# Enumeration RankKey

Key enumeration and key Rank estimation. As far as side-channel attacks are concerned, security evaluations do not take adversarial computing power into account, only their ability to acquire encryption traces. However, the computing bound usually used in classical cryptanalysis is of 2^80. We proposed an algorithm that gives an adversary the ability to exploit the available computing power. The enumeration algorithm exploits the output of a typical side-channel attacks, that is a set of probability mass functions (or scores such as correlation coefficients) for the different subkeys. It then outputs key candidates by decreasing order of posterior likelihood, and they can be tested. In a sense, we have enhanced a brute force attack using side-channel information, in order to minimize the expected number of keys to test. The impact of enumeration has been shown in the context of the DPA contest v2, see the hall of fame. While the enumeration algorithm is an important tool for attackers, as far as security evaluation are concerned it can only give the rank of a correct key when this rank is enumerable (about 2^40 for now). In order to provide a useful answer for an evaluator, one needs to be able to estimate key ranks up to the total key space. A device can be considered secure only if the key rank stays above the enumeration limit considered for the adversary. We proposed an rank estimation algorithm that provides tight bounds for the security level of a device. It allows one to analyze the full complexity of standard side-channel attacks, in terms of tradeoffs between time, data and memory complexities.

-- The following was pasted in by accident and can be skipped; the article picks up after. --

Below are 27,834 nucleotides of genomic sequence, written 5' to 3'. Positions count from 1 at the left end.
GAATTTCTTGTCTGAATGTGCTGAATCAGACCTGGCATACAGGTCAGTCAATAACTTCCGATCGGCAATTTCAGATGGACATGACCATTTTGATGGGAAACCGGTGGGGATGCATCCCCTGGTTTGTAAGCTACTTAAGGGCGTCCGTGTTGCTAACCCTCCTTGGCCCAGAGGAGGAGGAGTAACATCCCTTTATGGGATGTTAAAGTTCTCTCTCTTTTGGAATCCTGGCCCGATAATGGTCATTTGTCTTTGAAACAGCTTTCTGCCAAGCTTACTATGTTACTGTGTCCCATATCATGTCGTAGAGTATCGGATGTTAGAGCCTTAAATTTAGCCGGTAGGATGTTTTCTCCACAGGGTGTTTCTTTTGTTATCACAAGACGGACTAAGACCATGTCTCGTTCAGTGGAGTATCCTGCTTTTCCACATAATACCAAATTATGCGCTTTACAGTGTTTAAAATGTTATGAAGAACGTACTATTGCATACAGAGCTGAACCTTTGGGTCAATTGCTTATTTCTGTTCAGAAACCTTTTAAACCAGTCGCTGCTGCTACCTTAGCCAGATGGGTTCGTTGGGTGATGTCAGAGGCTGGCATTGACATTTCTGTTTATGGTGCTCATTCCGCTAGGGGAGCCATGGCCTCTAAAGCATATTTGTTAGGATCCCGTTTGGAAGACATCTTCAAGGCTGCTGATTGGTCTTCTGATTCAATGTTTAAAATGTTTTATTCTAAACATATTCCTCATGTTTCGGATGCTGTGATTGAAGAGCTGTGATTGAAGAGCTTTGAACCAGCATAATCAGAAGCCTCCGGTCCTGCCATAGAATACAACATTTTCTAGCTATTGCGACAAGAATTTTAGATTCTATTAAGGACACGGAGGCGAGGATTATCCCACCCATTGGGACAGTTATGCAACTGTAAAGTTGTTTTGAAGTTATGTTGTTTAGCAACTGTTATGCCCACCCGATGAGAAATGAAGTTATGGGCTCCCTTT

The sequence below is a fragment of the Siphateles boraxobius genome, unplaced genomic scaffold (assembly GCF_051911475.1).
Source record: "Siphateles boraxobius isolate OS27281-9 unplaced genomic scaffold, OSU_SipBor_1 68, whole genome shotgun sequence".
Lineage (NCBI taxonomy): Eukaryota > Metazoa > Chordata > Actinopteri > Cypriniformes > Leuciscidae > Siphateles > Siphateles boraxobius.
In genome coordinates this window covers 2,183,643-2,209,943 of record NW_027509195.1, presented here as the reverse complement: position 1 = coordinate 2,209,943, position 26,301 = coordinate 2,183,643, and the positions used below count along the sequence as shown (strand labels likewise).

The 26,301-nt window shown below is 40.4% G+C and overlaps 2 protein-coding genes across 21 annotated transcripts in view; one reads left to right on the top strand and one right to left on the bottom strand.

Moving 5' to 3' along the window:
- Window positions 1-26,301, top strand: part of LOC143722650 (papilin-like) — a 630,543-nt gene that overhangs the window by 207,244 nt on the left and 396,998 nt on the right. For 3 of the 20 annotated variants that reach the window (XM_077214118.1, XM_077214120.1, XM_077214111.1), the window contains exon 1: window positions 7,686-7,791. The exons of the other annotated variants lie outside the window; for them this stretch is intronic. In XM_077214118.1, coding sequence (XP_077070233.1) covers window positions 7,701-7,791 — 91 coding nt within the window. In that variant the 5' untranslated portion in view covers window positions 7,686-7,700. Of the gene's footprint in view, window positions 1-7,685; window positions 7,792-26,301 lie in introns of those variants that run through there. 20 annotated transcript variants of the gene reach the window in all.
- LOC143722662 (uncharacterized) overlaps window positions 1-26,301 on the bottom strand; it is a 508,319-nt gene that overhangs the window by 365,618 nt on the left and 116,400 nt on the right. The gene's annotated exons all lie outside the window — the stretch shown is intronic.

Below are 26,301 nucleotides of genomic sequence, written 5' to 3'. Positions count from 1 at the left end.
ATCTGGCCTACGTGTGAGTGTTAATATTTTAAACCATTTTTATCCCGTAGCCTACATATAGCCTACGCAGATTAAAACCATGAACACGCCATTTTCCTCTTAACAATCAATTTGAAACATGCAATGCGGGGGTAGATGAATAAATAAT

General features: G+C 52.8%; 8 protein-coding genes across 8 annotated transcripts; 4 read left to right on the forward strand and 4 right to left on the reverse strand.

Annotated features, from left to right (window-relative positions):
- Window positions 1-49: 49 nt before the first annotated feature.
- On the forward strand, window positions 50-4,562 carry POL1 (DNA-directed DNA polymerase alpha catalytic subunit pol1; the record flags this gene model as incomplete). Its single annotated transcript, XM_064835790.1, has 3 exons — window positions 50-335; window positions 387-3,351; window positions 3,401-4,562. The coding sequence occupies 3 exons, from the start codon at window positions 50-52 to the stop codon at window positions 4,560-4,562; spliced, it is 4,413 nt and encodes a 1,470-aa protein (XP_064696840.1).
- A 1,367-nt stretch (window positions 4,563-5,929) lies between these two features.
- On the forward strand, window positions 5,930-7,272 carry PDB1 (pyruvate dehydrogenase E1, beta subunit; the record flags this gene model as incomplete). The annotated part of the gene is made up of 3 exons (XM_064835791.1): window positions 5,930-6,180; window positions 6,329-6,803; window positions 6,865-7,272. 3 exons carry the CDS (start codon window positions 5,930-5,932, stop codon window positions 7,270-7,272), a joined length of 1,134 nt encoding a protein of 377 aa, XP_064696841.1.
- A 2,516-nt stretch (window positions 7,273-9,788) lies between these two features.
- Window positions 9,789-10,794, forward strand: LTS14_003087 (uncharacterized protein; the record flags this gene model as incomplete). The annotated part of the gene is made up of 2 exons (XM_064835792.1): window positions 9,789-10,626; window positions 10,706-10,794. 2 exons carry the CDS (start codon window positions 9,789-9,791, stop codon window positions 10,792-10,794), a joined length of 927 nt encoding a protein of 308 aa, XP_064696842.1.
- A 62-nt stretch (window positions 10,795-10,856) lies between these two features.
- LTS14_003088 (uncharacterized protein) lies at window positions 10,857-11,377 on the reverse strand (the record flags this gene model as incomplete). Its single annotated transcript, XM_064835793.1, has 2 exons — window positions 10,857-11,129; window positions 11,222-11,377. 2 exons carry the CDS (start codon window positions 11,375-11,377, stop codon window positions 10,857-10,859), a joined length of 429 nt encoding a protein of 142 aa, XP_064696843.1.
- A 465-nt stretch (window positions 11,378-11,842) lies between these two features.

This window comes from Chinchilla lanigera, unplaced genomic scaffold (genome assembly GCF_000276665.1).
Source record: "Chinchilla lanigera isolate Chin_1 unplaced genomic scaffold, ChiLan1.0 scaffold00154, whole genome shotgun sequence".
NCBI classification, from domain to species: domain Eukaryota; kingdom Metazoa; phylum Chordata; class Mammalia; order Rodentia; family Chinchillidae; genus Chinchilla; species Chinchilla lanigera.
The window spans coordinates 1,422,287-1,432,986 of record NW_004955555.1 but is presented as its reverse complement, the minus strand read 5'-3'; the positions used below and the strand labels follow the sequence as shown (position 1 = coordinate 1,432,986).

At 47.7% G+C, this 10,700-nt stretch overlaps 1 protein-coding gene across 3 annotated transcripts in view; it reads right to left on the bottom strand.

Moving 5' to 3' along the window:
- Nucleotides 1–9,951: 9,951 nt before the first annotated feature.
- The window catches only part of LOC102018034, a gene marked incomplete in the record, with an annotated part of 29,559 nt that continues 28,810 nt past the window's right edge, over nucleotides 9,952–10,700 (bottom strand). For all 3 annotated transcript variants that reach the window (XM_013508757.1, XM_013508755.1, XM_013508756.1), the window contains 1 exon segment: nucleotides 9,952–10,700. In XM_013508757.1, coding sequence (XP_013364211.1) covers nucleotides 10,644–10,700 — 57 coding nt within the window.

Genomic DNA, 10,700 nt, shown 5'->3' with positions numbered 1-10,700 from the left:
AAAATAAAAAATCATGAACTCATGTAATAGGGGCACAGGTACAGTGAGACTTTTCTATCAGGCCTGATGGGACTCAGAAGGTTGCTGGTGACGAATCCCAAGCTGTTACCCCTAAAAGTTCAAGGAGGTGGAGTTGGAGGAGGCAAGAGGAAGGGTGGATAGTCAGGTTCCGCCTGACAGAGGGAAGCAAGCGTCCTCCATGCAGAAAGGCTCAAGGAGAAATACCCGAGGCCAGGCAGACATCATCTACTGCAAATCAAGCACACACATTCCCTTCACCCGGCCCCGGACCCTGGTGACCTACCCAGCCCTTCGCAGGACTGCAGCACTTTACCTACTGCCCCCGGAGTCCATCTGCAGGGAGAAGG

## References in zbMATH (referenced in 1 article )

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